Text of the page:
Modeling the Tallgrass Prairie
GIS tools are particularly helpful to people who do environmental and ecologic modeling. The Geographic Information Sciences Center is helping to develop an Internet-based, interactive site to help assess the ecologic risks of oil exploration and drilling for vegetation and wildlife located in the Tallgrass Prairie Preserve in Oklahoma. The modeling project, funded by DOE’s National Petroleum Technology Office, is a collaboration among the Laboratory, Oak Ridge National Laboratory, and oil industry partners.
The reserve consists of 152 square kilometers of rolling prairie in northeastern Oklahoma and is owned by The Nature Conservancy. The reserve plays host to a variety of plant and animal species, including bison, and is one of the last substantial remnants of the tallgrass prairie ecosystem that once covered large areas of the United States and Canada. The reserve has over 600 nonworking wells and 120 active wells, and a number of oil and brine spills have occurred in the preserve over the years. As a result, says Livermore ecologist Tina Carlsen, the land is characterized by small patches of contaminated or otherwise affected areas.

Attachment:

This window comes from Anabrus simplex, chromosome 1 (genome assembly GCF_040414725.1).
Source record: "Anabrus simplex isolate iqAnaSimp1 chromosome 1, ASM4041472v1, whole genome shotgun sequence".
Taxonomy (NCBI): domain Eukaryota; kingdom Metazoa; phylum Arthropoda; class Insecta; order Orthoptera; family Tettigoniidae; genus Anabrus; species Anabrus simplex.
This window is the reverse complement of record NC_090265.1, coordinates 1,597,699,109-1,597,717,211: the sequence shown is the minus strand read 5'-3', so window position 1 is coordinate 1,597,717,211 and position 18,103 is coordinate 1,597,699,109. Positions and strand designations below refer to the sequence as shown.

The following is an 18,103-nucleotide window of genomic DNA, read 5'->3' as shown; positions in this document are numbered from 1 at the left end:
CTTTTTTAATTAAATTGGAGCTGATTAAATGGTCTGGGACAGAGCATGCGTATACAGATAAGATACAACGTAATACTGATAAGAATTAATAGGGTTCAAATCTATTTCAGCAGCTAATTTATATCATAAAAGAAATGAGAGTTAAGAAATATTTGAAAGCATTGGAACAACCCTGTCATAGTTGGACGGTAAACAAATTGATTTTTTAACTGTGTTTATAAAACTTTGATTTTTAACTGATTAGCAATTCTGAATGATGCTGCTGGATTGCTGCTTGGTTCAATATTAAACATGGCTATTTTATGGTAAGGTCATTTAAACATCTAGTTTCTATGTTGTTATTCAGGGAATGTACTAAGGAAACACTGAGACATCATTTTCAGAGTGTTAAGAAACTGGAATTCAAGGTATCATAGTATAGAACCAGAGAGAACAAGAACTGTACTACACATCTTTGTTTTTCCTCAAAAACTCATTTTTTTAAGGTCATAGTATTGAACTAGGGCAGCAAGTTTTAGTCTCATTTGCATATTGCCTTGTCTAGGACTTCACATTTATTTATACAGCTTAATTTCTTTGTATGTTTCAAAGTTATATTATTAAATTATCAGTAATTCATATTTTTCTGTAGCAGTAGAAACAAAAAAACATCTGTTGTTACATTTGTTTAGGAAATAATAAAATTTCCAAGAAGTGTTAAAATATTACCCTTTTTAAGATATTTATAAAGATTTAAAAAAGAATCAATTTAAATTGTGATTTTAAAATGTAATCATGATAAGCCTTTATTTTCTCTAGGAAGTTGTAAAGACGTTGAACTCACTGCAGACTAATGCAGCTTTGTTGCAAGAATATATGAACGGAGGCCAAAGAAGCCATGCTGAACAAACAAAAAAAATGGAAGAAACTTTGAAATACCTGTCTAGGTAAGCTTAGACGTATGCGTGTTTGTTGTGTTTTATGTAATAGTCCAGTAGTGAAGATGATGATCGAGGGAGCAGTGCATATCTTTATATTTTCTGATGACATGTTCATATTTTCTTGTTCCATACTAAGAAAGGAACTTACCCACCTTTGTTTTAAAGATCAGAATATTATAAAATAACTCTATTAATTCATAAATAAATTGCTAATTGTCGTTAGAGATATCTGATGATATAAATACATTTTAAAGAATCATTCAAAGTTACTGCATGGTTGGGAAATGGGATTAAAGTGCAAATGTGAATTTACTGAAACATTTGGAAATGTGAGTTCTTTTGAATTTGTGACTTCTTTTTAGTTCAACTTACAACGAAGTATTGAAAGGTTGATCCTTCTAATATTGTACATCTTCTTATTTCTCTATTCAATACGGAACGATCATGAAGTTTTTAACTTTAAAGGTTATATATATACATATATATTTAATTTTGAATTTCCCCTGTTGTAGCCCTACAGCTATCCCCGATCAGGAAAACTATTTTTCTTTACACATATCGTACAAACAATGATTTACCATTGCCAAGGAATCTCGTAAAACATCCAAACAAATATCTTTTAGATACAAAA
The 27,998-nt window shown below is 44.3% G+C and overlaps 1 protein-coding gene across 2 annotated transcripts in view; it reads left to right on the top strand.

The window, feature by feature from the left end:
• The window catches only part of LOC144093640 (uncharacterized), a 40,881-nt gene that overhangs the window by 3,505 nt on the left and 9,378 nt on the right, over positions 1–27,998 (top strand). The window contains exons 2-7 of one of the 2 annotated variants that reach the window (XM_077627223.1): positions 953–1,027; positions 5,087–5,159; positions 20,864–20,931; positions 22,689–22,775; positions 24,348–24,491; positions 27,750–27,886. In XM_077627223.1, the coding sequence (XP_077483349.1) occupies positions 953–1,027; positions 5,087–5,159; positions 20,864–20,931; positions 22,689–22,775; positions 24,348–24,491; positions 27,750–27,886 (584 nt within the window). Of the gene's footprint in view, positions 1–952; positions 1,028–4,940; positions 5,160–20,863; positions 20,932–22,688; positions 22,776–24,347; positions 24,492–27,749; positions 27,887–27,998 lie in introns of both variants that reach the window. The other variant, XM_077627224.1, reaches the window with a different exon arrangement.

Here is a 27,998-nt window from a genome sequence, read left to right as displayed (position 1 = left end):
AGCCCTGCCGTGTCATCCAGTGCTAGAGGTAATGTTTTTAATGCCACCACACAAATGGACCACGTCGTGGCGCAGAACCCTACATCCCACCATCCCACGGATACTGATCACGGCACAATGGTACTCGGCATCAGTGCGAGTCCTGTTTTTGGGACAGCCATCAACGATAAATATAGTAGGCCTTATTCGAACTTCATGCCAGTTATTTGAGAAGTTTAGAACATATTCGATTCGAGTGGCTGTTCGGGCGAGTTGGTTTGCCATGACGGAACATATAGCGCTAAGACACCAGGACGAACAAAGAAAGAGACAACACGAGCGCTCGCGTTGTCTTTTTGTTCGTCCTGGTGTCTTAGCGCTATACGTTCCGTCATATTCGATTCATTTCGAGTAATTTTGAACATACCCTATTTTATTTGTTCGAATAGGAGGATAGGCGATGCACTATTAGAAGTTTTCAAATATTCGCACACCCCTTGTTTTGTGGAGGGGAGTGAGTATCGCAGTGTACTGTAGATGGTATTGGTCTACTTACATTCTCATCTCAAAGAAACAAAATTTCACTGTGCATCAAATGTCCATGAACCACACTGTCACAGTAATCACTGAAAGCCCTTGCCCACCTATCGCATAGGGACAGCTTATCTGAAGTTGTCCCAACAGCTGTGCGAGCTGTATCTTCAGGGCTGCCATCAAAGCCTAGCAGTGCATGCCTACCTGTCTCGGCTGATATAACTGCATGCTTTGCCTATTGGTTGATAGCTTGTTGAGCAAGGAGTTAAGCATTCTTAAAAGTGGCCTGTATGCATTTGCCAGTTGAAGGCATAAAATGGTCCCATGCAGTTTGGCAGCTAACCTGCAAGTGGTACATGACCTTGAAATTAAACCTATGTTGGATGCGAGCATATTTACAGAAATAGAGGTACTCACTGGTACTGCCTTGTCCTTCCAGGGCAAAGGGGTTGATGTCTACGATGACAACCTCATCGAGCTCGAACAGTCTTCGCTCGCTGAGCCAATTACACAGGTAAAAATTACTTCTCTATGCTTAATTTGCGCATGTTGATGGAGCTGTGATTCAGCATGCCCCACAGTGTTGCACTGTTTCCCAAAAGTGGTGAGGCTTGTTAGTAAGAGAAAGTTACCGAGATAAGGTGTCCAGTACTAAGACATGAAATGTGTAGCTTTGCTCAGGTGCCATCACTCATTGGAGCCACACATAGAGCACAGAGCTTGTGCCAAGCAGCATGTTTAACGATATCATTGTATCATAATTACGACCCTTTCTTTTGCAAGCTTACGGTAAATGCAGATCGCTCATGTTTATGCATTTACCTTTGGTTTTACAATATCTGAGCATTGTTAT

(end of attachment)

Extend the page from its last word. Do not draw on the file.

The project’s approach takes an ecosystem perspective rather than relying on traditional organism toxicity studies. “In this project, we’re working as traditional ecologists using state-of-the-art tools to determine the effects on the prairie vole and the short-eared owl of removing them from their habitat because of an oil spill or the construction of a new access road,” Carlsen says.
GIS tools allow ecologists to access and manipulate numerous data layers covering the prairie as they model hypothetical conditions in the preserve. The layers show vegetation, bison grazing areas, elevation, oil well locations, access roads, slope, drainage basins, streams, soil type, precipitation, contaminated areas, and the location of past years’ prescribed burns. Hall notes that this work should allow the models to run from the Web site, with the results displayed over various layers. “GIS has become essential to ecological work,” says Carlsen.

Example of a layered geographical information systems map used via the Internet by ecologists studying Oklahoma's Tallgrass Prairie Preserve
Livermore’s Geographic Information Sciences Center is supporting ecologists studying the Tallgrass Prairie Preserve in Oklahoma. The center’s tools allow ecologists using the Internet from anywhere in the world to access and manipulate numerous layers covering the prairie and to model hypothetical conditions in the preserve. The layers show vegetation, bison grazing areas, elevation, oil well locations, access roads, slope, drainage basins, streams, soil type, precipitation, contaminated areas, and the location of past years’ prescribed burns.

Supporting Livermore’s SIte 300